Though told from the innocent point of view of a child, "Floating" sustains a complex voice. In the second tale, "Body Count," which chronicles fourteen-year-old Lucille's disturbing and definitive loss of innocence when she has sex with a high school coach, there's far less distance between the worldly-wise author and her heroine. By contrast, "Floating" must simultaneously show us Lucille's na?vete while making us aware of disturbing realities its central character isn't old enough to comprehend.

What paradise to live in a house on a lake in the summertime, wearing only your swimsuit from dawn 'til dusk! "We loosen our knees and ride it out like boat ballerinas. We're lake kids." Mom spends her days either sleeping ("What if she sleeps forever? ... But she always knows where we are, I say") or obsessed with nutty projects such as transforming the family motorboat into a wedding-cake fourth-of-July float. Dad, to be avoided during his frequent black moods, patrols the house with a perennial glass of "tomato juice" in hand.

The first thing that happens in "Floating" is ominous: wandering two- year-old Davey is pulled out of the water ("I can't stand babies, but I'm picking weeds off Davey now, shivering, just glad he's alive"). Throughout the story, Lucille teeters between an eight-year-old's self- absorption (that annoying baby brother) and a chill inkling that the undertow of parental neglect could prove dangerous. The story's conclusion is pitch perfect: "Even if you lose both your oars, you can still get to shore. ... Mostly you better not think about drowning. ... Otherwise you're a goner. Mom knows that. And she taught it to us when we were little because she knows we're all she's ever going to have."

Innocence lost

"Body Count" is the book's most disturbing story. It opens with a disarmingly goofy scene: while Dad chugs Grain-Belt beer, Lucille's brother Randy and his dim-witted buddy Turk debate ways of avoiding the draft, and Mom stakes out the mistletoe for incoming prey. "It seems as if Mom drops from the ceiling to kiss the Coach."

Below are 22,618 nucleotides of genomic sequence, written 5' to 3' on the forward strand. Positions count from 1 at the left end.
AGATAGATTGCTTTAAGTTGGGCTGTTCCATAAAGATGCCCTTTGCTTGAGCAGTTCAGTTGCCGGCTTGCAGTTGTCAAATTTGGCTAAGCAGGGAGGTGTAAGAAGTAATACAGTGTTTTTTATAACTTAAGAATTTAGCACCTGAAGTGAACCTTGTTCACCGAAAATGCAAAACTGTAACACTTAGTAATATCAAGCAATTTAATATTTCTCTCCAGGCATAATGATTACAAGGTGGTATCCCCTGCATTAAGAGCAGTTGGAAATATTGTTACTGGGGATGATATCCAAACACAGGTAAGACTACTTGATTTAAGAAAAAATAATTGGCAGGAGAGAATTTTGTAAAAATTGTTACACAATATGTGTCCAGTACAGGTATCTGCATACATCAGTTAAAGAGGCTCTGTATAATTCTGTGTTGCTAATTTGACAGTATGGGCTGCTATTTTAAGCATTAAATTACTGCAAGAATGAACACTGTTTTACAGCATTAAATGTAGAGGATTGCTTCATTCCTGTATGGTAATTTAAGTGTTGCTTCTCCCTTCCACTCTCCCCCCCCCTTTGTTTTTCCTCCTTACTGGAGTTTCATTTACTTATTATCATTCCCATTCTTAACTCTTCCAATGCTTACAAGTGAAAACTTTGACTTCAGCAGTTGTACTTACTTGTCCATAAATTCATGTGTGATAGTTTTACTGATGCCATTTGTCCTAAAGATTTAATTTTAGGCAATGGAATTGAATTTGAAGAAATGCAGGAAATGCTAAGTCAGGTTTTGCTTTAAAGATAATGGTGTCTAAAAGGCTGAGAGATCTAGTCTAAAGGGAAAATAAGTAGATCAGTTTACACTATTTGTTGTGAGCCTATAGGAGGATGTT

Later that night, Lucille finds herself kissing him, too--in his car, en route home from a baby-sitting job. Lucille's voice as she describes losing her virginity is chilling: "I see myself, a pale girl looking down on us just before I disappear." Harfenist's choice of metaphor is beautifully calibrated, too: at his moment of sexual climax, the coach's "head arches back like a runner breaking through the tape."

But is this rape? The reader may find Lucille's feelings of sexual complicity disturbing. The coach had come home to find our heroine drinking rum and engaged in heavy petting with her boyfriend ("my bra's still unhooked, giving me that loosey-goosey feeling"), and Lucille's earlier sexual excitement carries over into her encounter with the coach. Maybe, like her mother, Lucille thinks, "I just love love."

"Body Count's" stunningly powerful conclusion connects its comic opening with its tragic close. Randy and Turk, we're told, have decided to give up on their draft dodge: " 'We'll just let it happen. ... at least then if we get killed, it won't be our fault.' ... I think about it for a long time. Finally I say, 'Yes, it will.' "

Slipping into a dream

The next three stories,"Duck Season," "The Gift," and "Salad Girls," are set in l966, Lucille's fifteenth year. The first two shape themselves around the favorite sport of small-town Minnesotans, hunting. "If it moves, Dad shoots it," Lucille claims--including, once, a cageful of his children's beloved pet rabbits. Lucille escapes across the lake at night to hang out with an older boyfriend, but her teenaged bravado fails to mask the way she's targeted by her emotional vulnerability.